Jump to content

Beaten up by my baby girl
14 month old


  • Please log in to reply
8 replies to this topic

#1 dogsneaker

Posted 13 November 2012 - 03:37 PM

DD also smacks, scratches and pinches. Yesterday she bit her brother twice, once on the hand and later DS told me DD bit him on his lip sad.gif  

She just bit me on the thigh. She's not broken skin but have left bruises on me.

Whenever she acts out, I put her on the floor and tell her 'no' and walk away. It doesnt seem to be working. She's a very bright child and is (mostly) pre-verbal but says, Mama, Dada, Boo (Milk)... she also says 'Iwantthat' and 'youhavethat' and 'thankyou' etc. I assume she is frustrated by her inability to clearly communicate what she wants which is fine for her age but what should I do about DS and I being beaten up everyday?

She thinks it's funny when I pretend to be sad when ever she hurts me.

(DS was a biter too but he was about 18-20 months when he started and it was easier to reason with him).


#2 mum201

Posted 13 November 2012 - 03:46 PM

Mine is 3 months younger than yours and pinches and slaps. Do you think they are actually trying to hurt at that age? I just redirect him because he doesn't seem to be doing it to hurt, and doesn't understand what I am saying anyway.

#3 Guest_- Poppy -_*

Posted 13 November 2012 - 03:49 PM

My DS started doing this at around the same age - I just wanted to cry!
He drew blood one day.

He grew out of it thank god.

#4 dogsneaker

Posted 13 November 2012 - 04:26 PM

mum201 I'm quite certain she understands that it hurts. it certainly gets a reaction.

#5 Princess.cranky.pants

Posted 13 November 2012 - 07:08 PM

DD3 started biting and hair pulling at 13 months. It's still going on (but not as bad) at 2.2 years.

They do it out of frustration. And I think sometimes because they get a reaction.

DD3 bites out of frustration. It's usually happens when DD2  has something DD wants or has taken something from her.

About the only thing you can do is distraction. We say 'we do not hurt people' and remove DD. This is usually enough because she doesn't want to be taken away.

At 14 months they are so young. You just have to keep enforcing no biting and wait till they grow out of it. Don't react by being sad because that's just making a game out of it. Just say 'we do not hurt each other' and walk away.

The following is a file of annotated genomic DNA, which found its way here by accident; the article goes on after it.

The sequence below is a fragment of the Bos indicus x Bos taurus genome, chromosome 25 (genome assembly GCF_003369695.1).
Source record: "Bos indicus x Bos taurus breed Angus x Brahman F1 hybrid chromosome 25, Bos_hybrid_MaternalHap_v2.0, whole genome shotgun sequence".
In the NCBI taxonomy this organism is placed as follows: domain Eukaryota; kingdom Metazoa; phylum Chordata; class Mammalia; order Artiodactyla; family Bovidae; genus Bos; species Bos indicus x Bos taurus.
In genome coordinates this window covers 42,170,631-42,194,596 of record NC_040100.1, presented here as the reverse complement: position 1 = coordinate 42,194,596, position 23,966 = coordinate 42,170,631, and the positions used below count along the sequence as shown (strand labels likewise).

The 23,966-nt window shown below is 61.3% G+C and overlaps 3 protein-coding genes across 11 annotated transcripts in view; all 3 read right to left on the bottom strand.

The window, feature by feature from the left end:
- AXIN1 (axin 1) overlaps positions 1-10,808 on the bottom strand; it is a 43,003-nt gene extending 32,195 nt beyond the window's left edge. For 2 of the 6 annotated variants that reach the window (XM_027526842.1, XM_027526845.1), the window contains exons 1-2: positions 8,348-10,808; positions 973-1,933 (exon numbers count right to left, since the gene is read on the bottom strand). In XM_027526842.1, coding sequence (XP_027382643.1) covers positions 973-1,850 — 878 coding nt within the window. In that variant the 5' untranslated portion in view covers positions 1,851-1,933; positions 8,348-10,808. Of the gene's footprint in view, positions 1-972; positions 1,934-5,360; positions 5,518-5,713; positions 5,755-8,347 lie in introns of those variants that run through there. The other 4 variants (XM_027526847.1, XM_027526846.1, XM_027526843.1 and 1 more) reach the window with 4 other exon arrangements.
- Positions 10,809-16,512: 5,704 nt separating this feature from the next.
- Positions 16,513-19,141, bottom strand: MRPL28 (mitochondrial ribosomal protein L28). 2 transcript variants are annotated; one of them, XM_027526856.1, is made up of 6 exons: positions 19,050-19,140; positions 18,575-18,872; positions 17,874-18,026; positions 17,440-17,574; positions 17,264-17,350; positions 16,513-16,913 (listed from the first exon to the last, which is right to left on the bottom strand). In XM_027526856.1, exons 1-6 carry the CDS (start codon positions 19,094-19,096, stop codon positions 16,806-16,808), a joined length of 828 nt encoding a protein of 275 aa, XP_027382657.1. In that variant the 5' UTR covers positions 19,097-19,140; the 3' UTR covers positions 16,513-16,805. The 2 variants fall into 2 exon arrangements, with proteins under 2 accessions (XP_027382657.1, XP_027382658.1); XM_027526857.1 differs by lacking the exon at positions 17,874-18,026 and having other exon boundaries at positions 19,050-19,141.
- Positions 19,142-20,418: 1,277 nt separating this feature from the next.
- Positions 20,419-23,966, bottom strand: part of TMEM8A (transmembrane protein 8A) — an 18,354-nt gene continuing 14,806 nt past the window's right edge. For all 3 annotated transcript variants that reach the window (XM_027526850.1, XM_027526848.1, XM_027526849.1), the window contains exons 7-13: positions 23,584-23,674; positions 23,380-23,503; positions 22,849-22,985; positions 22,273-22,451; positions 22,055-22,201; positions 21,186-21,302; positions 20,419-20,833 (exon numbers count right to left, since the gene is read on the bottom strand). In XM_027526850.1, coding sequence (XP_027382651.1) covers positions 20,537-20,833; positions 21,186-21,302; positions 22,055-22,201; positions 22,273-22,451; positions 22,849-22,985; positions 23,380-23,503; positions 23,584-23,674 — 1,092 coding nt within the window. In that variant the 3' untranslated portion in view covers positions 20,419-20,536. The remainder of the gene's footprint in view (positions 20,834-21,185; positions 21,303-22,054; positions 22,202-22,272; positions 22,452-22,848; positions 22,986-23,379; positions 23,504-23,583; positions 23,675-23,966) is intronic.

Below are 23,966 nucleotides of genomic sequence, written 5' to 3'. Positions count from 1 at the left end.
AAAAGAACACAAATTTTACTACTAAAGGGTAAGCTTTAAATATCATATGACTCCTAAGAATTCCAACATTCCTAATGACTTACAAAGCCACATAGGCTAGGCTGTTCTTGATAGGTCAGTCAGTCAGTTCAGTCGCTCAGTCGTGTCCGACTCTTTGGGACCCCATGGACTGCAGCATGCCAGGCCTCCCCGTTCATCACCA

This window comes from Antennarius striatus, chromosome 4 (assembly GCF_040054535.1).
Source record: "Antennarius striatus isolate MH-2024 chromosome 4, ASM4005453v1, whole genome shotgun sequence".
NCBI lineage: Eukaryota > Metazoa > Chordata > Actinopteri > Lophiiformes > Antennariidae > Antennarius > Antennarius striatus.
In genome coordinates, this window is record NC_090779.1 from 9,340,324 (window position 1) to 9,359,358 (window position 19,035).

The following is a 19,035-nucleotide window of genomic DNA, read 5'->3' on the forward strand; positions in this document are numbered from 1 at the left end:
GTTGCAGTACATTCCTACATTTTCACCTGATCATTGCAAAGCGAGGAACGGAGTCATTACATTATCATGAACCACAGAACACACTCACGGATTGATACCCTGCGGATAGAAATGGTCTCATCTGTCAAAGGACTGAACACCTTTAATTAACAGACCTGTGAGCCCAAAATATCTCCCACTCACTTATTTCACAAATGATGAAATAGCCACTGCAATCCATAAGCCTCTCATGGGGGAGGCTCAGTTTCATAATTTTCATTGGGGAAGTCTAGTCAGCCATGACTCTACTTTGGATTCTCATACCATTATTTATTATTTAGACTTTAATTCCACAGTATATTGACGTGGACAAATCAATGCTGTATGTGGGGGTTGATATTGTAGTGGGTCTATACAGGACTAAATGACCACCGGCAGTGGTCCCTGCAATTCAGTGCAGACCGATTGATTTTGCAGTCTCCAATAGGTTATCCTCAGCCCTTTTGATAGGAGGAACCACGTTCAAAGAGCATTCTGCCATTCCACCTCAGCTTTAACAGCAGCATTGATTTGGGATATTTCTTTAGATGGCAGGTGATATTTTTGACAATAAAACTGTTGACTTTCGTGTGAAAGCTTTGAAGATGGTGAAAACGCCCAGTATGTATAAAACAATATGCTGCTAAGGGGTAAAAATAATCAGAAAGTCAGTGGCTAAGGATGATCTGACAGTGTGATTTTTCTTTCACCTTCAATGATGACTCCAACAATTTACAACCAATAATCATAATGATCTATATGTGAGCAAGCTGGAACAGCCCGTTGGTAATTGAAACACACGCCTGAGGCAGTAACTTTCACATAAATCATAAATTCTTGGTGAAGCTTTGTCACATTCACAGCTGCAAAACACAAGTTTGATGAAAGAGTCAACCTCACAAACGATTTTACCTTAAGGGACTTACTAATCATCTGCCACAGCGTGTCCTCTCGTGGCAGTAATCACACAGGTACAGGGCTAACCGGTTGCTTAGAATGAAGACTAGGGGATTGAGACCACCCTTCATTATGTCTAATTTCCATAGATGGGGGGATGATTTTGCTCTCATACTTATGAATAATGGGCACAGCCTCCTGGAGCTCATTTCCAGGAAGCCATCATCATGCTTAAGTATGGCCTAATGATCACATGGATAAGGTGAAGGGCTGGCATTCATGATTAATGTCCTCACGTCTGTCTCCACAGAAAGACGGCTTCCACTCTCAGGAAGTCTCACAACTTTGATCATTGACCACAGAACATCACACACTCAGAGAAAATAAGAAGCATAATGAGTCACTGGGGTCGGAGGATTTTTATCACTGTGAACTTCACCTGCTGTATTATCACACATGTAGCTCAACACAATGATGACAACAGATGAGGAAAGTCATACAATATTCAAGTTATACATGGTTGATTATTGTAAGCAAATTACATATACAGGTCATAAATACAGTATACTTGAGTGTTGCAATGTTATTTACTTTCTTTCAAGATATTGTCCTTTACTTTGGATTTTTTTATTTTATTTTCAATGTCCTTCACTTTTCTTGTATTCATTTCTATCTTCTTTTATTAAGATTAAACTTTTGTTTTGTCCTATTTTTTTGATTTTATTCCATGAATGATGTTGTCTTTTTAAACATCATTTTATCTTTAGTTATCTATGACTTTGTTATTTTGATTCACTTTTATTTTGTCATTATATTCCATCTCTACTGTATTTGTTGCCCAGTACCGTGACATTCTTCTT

QUOTE
Do you think they are actually trying to hurt at that age?


No. It's out of frustration or they are doing it to get the reaction. I know DD dose not bite to deliberately hurt her sisters. It's her way of showing her frustration. I don't think they understand the concept of hurting someone at 14 months.

#6 Nastyflea

Posted 13 November 2012 - 07:09 PM

I don't think they have the empathy to understand that they hurt you. Yes you reacted, but they don't understand pain in relation to another person at a young age.

#7 libbylu

Posted 13 November 2012 - 07:17 PM

My DS went through several stages of hurting me in various ways, starting with hair pulling (and refusing to let go) at about 14 months, followed by slapping in the face soon after.  
I don't think giving a reaction like saying 'ow' or yelling or looking sad is a good idea as the reaction will just reinforce the behaviour.  Try to keep a flat face, say 'no' and walk away and give your attention to something else.  Also encourage gentle behaviour like stroking and kissing with lots of praise and fuss.  All of this may not make a huge difference but she will grow out of it after a few months.
You usually hear of boys behaving like this so it is kind of good to hear that it happens with girls too.  I was lamenting not ever having a nice gentle girl baby, but posts like this remind me that girl babies aren't always gentle little angels!

#8 What'sNext??

Posted 13 November 2012 - 07:19 PM

My DS is only 9 months but bites frequently on purpose. If I am holding him but engaged in conversation with someone he often bites me on the shoulder.  If I talk to someone whilst I am breastfeeding he will bite me.  has drawn blood once. If his sister is in his way he will bite her.  He laughs when he is told off- it's the attention he is after and he has no concept yet of negative attention.  The only time I had a different reaction was when he bit me so hard I shrieked and put him straight on the floor with a growly "no".  He cried then. But still bites.  I don't remember any of the others biting.  I'm hoping its a phase that won't last much longer!

#9 Nastyflea

Posted 13 November 2012 - 08:22 PM

I know this is considered a big no no now days, but my brother was a biter (me usually, on the head) and one day mum GENTLY bit him(basically put her open mouth on his head I think) and he never did it again.




0 user(s) are reading this topic

0 members, 0 guests, 0 anonymous users

 

Mum shares hilarious story about attempting shower sex

As most parents know, finding time for sex post-kids is one of life's not-so-little challenges.